If you have more ideas on how you can use these See Through Sticky Notes, please post them on the blog response or my Facebook page.  I would love to add more ideas to my mental rolodex!

Five Bucks or Less: Teeth Brushing Help

If you are like me, and fight to get more than 17 seconds of the recommended 2 minutes for your child or student to brush their teeth, then check your local pharmacies, dollar stores, or Five Below stores for the Firefly Toothbrush.

I came across these toothbrushes for under $5.  When the child pushes the button, it starts a 1 minute  visual timer, a light up cue.  As the time runs out, the lights change from green to yellow and finally red. The idea is that the child would brush the bottom row for 1 minute, then press again for the top.  Though, I wish it was a two minute timer, I am thrilled with the one minute.  It has really helped both my sons to complete this activity of daily living much more independently and happily. Without me having to leave other timers in the bathroom.

The simple visual cue of the lights can be helpful for kids with and without disabilities.  I say if its under $5, its worth a try to help with the fight that so many parents face to get children to brush their teeth.

Monday, January 6, 2014

Inside the Book with My Big Brother Bobby author Rebecca Dauer

In December of 2013, My Big Brother Bobby was self published and released by new author, Rebecca Dauer , illustrated by AnnieZimanski.  I have known Rebecca since I was little, so I was eager to get a hand on a copy of her first children’s book.
My Big Brother Bobby isn’t your typical children’s book.  It is more like a communication bridge between parents, social workers, OTs, psychologists and children who are dealing with emotional issues within the home, specifically those living with siblings with angry outbursts.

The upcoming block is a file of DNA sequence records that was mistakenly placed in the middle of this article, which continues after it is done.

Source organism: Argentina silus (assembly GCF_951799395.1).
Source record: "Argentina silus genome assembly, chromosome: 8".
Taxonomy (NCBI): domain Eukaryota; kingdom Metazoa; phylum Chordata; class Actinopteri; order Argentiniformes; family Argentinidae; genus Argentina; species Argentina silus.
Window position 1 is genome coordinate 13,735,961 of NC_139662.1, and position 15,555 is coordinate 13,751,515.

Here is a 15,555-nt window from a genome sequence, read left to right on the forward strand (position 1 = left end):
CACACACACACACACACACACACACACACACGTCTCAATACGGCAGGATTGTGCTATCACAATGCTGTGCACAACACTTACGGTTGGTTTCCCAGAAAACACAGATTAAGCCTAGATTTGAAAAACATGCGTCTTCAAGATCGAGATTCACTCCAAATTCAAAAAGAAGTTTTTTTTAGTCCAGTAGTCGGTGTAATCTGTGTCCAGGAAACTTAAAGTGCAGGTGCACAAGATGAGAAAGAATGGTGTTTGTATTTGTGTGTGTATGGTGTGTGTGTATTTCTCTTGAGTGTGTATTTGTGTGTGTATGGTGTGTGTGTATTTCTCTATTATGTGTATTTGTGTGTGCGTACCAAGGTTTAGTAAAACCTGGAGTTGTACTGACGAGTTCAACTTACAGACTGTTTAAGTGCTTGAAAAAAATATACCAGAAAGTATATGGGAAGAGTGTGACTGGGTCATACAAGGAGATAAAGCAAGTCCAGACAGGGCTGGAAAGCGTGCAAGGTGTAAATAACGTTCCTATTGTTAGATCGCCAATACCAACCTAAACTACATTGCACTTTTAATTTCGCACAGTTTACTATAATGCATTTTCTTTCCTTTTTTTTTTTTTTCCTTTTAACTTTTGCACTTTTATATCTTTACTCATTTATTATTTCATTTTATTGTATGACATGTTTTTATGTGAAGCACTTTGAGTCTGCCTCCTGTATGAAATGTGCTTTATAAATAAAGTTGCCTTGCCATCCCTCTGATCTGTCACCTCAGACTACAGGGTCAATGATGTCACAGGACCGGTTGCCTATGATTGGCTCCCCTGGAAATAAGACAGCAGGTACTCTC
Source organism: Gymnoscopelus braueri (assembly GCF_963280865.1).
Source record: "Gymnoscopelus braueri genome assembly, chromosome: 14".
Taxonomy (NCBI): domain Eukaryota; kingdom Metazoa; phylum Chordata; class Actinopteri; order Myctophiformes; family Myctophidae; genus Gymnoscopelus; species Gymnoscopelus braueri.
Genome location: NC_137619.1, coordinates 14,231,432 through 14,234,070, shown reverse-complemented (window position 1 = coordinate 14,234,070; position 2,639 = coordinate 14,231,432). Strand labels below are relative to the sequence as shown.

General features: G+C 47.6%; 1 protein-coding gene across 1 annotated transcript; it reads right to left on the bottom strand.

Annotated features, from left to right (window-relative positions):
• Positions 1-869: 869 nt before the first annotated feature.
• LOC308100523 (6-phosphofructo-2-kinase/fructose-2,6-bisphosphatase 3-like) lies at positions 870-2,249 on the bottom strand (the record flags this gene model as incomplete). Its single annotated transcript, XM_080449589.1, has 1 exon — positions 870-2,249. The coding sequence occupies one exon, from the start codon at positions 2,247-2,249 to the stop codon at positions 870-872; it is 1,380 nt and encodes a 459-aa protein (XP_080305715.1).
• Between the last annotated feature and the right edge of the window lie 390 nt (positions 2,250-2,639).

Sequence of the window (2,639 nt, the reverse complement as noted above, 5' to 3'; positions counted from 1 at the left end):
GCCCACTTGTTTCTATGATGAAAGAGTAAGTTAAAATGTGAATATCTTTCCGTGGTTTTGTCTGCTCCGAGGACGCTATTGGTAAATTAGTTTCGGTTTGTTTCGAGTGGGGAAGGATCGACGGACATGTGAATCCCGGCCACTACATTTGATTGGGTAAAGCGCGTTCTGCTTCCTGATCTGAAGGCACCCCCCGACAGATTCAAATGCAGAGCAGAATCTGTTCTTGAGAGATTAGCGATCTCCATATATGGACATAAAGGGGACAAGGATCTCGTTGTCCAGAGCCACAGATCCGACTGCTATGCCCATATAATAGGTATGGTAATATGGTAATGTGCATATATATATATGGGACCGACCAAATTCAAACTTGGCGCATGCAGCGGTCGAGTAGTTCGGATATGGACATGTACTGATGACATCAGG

After reading the story, sharing it with my children, watching and listening to their responses, I reached out to Rebecca to see if she would participate in a little Q and A session. 

OTMommy: When I read this story to my youngest son, he really related to the main character, the little girl.  My eldest related to Bobby, with embarrassment. The story hits close to home.  What was the inspiration of this story?

R.D: I had the idea to write a book since I was a little girl but never knew how to go about writing it. My inspiration was from the countless stories from friends and family who told me about a sibling, an uncle, or a mother with stories of a "monster". I searched for children's books on this topic and couldn't find any. I felt morally responsible to give siblings going through tough times a voice.

A few months ago, I was sitting on the subway on my way to work and the idea hit me and I started writing.  My goal is to help children that are so often unheard. My Big Brother Bobby provides an outlet for siblings to be heard and understood as well as for the parents to have a better understanding as to how their children might interpret experiences differently.